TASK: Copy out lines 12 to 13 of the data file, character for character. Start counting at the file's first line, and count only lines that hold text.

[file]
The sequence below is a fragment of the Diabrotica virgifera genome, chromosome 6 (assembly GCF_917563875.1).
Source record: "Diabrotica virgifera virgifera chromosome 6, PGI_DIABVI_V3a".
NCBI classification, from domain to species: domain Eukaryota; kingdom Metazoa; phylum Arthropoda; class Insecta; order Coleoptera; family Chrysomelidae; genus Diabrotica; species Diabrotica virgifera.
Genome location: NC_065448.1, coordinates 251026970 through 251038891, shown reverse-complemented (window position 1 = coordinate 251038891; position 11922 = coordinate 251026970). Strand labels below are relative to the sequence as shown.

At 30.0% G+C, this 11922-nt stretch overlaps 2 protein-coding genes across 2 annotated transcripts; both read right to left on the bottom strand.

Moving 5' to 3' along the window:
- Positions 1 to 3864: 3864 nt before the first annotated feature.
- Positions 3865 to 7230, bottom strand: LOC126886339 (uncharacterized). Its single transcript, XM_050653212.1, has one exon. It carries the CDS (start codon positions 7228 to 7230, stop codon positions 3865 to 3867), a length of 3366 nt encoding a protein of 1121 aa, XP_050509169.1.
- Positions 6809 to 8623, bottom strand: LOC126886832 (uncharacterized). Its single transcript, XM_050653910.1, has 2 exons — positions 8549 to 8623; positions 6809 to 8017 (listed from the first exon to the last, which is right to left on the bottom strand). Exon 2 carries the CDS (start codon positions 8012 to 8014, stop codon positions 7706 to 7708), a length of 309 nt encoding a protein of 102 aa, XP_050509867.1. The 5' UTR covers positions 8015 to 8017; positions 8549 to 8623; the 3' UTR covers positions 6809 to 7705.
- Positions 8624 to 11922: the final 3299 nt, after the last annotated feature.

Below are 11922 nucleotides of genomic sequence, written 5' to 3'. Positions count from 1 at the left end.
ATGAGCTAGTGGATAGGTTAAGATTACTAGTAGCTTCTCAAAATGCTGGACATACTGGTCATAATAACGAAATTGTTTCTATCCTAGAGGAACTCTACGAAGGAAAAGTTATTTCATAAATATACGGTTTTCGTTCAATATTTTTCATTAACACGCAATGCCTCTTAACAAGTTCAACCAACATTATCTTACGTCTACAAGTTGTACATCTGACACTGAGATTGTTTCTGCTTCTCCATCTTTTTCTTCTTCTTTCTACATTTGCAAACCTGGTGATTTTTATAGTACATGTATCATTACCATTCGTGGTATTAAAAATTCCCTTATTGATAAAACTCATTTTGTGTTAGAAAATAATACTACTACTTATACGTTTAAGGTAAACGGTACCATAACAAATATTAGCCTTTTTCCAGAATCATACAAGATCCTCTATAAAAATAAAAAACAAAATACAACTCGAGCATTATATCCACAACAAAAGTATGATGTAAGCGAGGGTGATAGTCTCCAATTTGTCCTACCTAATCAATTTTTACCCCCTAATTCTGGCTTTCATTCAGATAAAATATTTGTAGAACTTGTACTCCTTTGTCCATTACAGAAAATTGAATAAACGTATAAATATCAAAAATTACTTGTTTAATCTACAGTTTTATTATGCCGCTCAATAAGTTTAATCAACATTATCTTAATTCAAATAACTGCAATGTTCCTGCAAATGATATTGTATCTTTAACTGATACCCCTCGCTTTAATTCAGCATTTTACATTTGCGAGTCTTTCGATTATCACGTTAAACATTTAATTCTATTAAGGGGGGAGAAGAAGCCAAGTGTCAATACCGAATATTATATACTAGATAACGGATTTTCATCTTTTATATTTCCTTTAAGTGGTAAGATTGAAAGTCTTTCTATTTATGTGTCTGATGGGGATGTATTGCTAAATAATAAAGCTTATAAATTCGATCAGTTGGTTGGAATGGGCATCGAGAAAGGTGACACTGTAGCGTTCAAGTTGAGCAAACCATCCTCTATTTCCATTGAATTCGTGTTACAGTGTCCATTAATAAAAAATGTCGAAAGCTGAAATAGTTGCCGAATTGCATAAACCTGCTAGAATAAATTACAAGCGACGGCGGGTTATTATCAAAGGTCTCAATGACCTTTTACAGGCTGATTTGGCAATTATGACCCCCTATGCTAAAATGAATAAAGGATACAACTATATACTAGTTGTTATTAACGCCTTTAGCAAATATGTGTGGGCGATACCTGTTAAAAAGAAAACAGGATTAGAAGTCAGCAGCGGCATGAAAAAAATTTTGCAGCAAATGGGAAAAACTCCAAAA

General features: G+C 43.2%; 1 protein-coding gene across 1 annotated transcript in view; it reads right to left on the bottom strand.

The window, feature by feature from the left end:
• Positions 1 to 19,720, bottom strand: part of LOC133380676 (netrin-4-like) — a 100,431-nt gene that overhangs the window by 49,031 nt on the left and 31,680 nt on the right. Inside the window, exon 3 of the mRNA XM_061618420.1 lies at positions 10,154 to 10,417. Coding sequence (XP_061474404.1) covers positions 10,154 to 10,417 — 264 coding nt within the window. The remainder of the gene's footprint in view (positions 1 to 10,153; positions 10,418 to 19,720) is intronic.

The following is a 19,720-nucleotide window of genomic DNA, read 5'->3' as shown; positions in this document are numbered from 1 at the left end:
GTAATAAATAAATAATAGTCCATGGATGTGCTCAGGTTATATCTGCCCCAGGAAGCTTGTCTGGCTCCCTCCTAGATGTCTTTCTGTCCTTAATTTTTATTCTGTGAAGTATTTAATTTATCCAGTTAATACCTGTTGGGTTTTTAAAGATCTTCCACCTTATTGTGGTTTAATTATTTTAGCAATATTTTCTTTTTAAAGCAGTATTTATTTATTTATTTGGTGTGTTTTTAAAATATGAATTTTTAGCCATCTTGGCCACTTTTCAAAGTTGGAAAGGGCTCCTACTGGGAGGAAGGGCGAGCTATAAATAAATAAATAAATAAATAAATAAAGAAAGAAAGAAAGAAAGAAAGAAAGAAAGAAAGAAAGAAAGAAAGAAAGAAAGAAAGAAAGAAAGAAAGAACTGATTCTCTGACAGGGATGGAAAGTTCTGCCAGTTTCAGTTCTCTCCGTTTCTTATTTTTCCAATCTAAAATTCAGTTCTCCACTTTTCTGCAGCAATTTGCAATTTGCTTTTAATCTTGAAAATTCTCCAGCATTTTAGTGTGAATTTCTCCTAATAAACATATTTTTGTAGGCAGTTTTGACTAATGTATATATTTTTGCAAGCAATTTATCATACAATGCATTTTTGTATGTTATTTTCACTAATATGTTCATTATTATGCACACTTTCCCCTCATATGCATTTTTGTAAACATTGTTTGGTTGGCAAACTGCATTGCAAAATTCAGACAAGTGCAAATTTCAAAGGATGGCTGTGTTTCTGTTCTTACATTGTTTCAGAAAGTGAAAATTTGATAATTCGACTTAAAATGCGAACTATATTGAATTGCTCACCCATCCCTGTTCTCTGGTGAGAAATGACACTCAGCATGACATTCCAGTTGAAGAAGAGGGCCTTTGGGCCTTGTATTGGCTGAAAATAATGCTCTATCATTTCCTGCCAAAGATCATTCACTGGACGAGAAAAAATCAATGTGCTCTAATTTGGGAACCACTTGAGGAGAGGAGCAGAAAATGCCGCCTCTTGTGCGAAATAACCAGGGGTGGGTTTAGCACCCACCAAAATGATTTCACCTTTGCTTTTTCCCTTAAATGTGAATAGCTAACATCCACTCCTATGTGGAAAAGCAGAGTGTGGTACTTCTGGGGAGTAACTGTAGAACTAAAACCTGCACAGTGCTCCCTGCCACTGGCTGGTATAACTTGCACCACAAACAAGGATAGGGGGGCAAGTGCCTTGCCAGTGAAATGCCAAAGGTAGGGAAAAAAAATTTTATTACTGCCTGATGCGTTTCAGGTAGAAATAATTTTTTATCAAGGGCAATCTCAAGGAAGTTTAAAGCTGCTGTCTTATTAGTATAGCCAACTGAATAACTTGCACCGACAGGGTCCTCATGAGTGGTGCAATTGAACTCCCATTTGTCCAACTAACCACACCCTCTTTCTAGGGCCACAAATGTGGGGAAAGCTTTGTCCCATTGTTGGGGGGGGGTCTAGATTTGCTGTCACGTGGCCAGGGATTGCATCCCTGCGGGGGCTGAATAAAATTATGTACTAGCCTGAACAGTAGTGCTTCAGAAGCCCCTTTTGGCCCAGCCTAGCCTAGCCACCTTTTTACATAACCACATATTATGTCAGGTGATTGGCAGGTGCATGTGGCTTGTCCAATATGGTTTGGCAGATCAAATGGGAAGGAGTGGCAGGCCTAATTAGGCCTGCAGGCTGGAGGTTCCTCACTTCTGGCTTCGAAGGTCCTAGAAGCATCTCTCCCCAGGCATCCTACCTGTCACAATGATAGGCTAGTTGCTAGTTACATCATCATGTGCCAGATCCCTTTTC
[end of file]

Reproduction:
ATGAGCTAGTGGATAGGTTAAGATTACTAGTAGCTTCTCAAAATGCTGGACATACTGGTCATAATAACGAAATTGTTTCTATCCTAGAGGAACTCTACGAAGGAAAAGTTATTTCATAAATATACGGTTTTCGTTCAATATTTTTCATTAACACGCAATGCCTCTTAACAAGTTCAACCAACATTATCTTACGTCTACAAGTTGTACATCTGACACTGAGATTGTTTCTGCTTCTCCATCTTTTTCTTCTTCTTTCTACATTTGCAAACCTGGTGATTTTTATAGTACATGTATCATTACCATTCGTGGTATTAAAAATTCCCTTATTGATAAAACTCATTTTGTGTTAGAAAATAATACTACTACTTATACGTTTAAGGTAAACGGTACCATAACAAATATTAGCCTTTTTCCAGAATCATACAAGATCCTCTATAAAAATAAAAAACAAAATACAACTCGAGCATTATATCCACAACAAAAGTATGATGTAAGCGAGGGTGATAGTCTCCAATTTGTCCTACCTAATCAATTTTTACCCCCTAATTCTGGCTTTCATTCAGATAAAATATTTGTAGAACTTGTACTCCTTTGTCCATTACAGAAAATTGAATAAACGTATAAATATCAAAAATTACTTGTTTAATCTACAGTTTTATTATGCCGCTCAATAAGTTTAATCAACATTATCTTAATTCAAATAACTGCAATGTTCCTGCAAATGATATTGTATCTTTAACTGATACCCCTCGCTTTAATTCAGCATTTTACATTTGCGAGTCTTTCGATTATCACGTTAAACATTTAATTCTATTAAGGGGGGAGAAGAAGCCAAGTGTCAATACCGAATATTATATACTAGATAACGGATTTTCATCTTTTATATTTCCTTTAAGTGGTAAGATTGAAAGTCTTTCTATTTATGTGTCTGATGGGGATGTATTGCTAAATAATAAAGCTTATAAATTCGATCAGTTGGTTGGAATGGGCATCGAGAAAGGTGACACTGTAGCGTTCAAGTTGAGCAAACCATCCTCTATTTCCATTGAATTCGTGTTACAGTGTCCATTAATAAAAAATGTCGAAAGCTGAAATAGTTGCCGAATTGCATAAACCTGCTAGAATAAATTACAAGCGACGGCGGGTTATTATCAAAGGTCTCAATGACCTTTTACAGGCTGATTTGGCAATTATGACCCCCTATGCTAAAATGAATAAAGGATACAACTATATACTAGTTGTTATTAACGCCTTTAGCAAATATGTGTGGGCGATACCTGTTAAAAAGAAAACAGGATTAGAAGTCAGCAGCGGCATGAAAAAAATTTTGCAGCAAATGGGAAAAACTCCAAAA

General features: G+C 43.2%; 1 protein-coding gene across 1 annotated transcript in view; it reads right to left on the bottom strand.